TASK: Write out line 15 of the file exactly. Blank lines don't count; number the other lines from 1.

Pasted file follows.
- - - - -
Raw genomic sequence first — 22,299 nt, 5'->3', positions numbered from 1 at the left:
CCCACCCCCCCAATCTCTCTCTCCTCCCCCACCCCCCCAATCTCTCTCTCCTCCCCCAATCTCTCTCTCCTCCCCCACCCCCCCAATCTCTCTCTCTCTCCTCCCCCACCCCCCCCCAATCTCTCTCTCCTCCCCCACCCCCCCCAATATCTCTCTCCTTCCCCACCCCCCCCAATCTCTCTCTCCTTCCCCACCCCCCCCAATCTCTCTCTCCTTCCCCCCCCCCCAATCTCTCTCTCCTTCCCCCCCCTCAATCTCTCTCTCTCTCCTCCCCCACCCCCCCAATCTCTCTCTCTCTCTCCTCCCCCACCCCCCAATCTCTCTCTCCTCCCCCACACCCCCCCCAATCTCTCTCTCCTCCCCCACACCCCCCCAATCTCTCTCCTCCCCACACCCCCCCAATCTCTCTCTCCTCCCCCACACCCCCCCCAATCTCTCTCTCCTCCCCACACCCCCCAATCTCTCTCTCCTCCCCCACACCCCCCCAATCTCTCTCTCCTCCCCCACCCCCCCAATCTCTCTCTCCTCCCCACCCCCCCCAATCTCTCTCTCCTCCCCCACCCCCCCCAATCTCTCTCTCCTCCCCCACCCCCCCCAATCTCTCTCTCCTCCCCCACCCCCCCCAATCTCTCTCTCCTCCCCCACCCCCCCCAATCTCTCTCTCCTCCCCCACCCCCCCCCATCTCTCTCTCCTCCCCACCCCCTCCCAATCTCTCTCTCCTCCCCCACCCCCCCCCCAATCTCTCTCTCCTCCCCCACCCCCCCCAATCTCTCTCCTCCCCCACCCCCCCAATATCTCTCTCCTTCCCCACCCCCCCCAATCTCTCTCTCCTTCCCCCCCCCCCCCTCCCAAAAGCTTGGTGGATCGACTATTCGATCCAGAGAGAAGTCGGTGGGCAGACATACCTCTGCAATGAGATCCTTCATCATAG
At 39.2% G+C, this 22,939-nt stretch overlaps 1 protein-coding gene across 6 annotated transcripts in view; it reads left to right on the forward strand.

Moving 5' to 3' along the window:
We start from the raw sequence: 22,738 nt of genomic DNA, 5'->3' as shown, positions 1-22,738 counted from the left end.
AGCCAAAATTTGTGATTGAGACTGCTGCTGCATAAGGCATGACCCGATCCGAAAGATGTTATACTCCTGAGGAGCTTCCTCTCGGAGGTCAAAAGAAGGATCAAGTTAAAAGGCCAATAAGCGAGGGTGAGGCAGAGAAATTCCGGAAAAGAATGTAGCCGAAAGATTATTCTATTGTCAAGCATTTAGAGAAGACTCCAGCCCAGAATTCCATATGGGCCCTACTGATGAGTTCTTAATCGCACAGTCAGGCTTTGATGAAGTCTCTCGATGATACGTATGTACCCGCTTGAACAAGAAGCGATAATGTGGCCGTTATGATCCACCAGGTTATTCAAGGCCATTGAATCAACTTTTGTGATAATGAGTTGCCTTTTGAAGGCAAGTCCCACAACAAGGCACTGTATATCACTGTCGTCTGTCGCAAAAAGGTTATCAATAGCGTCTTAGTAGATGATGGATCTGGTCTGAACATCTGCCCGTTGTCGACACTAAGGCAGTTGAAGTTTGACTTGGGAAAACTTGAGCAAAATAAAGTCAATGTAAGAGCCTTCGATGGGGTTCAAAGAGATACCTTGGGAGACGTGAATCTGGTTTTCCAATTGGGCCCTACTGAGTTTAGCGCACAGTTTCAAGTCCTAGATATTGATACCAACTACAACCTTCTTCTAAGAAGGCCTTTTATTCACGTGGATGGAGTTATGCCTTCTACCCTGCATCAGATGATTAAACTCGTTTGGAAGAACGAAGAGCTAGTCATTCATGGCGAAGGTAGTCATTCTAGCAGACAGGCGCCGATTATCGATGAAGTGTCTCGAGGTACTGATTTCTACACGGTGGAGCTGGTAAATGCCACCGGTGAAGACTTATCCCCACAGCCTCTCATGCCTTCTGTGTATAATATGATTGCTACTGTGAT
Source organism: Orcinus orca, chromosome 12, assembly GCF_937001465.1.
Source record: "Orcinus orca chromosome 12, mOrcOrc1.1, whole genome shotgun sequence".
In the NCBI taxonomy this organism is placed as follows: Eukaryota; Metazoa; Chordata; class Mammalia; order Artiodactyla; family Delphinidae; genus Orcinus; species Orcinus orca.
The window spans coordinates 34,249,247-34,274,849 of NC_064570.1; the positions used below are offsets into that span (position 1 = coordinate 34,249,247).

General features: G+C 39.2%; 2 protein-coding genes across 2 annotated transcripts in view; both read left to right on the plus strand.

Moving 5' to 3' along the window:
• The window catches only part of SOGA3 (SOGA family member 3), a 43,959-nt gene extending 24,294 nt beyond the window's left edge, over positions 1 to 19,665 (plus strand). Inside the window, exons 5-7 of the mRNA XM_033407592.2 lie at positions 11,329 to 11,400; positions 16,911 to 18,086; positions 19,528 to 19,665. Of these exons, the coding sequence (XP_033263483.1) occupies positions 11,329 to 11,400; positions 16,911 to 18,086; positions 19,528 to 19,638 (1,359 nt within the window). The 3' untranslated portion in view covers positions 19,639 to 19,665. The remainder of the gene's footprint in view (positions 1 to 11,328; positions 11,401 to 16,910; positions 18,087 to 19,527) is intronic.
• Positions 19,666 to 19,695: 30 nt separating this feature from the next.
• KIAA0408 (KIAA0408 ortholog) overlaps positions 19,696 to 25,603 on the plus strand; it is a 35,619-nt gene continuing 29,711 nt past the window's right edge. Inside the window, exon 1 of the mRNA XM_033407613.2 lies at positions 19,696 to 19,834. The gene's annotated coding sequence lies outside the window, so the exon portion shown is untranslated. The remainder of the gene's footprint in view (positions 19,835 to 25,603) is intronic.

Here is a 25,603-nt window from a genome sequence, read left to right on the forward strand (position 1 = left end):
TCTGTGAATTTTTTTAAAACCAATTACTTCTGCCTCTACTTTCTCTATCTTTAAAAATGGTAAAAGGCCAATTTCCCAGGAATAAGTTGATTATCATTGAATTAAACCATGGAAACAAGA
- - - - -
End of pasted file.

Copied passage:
• KIAA0408 (KIAA0408 ortholog) overlaps positions 19,696 to 25,603 on the plus strand; it is a 35,619-nt gene continuing 29,711 nt past the window's right edge. Inside the window, exon 1 of the mRNA XM_033407613.2 lies at positions 19,696 to 19,834. The gene's annotated coding sequence lies outside the window, so the exon portion shown is untranslated. The remainder of the gene's footprint in view (positions 19,835 to 25,603) is intronic.